Wednesday, 5 February 2014

It's Tea Time



One of the most usual British phrases that you can hear if you' will be around of the British reality.




Now lets see which is the true around of this ''British tradition''?

So how all this started?


Back to the days prior to the introduction of tea into Britain, the English had two main meals, breakfast and dinner. Breakfast was ale, bread, and beef. During the middle of the eighteenth century, dinner for the upper and middle classes had shifted from noontime to an evening meal that was served at a fashionable late hour. Dinner was a long, massive meal at the end of the day.


Afternoon tea may have been started by the French. According to the monthly newsletter called Tea Muse, in the writings of Madame de Sévigné (1626 to 1696), one of history's greatest letter writers on life in 17th Century France:






It's a little known fact, but after its introduction to Europe in the 17th century tea was tremendously popular in France. It first arrived in Paris in 1636 (22 years before it appeared in England!) and quickly became popular among the aristocracy. . . Tea was so popular in Paris that Madame de Sévigné, who chronicled the doings of the Sun King and his cronies in a famous series of gossipy letters to her daughter, often found herself mentioning tea. "Saw the Princesse de Tarente [de Sévigné wrote]... who takes 12 cups of tea every day... which, she says, cures all her ills. She assured me that Monsieur de Landgrave drank 40 cups every morning. 'But Madame, perhaps it is really only 30 or so.' 'No, 40. He was dying, and it brought him back to life before our eyes.' . . . Madame de Sévigné also reported that it was a Frenchwoman, the Marquise de la Sablière, who initiated the fashion of adding milk to tea. "Madame de la Sablière took her tea with milk, as she told me the other day, because it was to her taste." (By the way, the English delighted in this "French touch" and immediately adopted it.)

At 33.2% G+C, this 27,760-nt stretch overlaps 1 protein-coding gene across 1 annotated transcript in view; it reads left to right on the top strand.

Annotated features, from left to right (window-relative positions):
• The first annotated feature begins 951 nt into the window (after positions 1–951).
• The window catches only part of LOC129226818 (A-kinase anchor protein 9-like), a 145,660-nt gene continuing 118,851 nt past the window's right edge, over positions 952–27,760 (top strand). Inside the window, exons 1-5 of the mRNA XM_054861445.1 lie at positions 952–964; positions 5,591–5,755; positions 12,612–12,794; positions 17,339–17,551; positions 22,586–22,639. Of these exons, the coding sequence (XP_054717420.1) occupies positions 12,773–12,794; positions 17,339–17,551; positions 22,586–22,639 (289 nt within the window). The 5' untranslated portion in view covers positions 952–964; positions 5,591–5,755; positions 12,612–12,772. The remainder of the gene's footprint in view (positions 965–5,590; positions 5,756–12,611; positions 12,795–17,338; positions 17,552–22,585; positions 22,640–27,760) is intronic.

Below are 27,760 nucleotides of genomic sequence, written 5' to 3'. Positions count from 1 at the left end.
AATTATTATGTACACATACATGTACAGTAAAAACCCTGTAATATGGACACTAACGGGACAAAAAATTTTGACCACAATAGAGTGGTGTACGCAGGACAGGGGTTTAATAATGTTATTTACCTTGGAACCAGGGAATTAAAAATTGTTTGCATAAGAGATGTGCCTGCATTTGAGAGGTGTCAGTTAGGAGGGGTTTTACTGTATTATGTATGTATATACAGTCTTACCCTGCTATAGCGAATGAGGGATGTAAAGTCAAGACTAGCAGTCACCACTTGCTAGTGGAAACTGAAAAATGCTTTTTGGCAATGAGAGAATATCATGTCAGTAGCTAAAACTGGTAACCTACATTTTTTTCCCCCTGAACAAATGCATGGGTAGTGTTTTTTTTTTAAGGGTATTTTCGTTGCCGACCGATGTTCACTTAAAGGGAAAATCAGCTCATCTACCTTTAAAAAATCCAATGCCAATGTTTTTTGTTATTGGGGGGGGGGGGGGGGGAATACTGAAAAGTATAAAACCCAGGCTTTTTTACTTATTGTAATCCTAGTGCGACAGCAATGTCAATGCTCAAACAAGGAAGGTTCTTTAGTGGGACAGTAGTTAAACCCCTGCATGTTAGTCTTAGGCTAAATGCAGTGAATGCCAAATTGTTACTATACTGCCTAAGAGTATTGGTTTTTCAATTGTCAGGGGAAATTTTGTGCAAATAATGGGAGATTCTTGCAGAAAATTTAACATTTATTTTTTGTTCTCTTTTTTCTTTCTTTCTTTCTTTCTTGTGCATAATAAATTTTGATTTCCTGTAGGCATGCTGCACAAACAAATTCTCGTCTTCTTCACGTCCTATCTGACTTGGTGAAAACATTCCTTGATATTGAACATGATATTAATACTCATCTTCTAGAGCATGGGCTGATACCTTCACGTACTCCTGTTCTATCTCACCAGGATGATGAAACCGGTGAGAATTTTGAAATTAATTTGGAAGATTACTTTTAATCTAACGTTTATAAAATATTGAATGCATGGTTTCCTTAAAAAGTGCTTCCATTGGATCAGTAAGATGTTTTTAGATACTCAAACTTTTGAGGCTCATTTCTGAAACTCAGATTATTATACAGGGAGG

As we've read above history can plays with us all these funny games but is good to know about origins and traditions.


Now for the end, I don't know if you are a fan of the ''tea time'' but it is the loveliest brake of the day.

Its the time of the day that you are ready enough to chill and talk about everything. Serious or funny things. A cap of tea can make any conversation better.



So...Enjoy your cup of tea and take care.


George.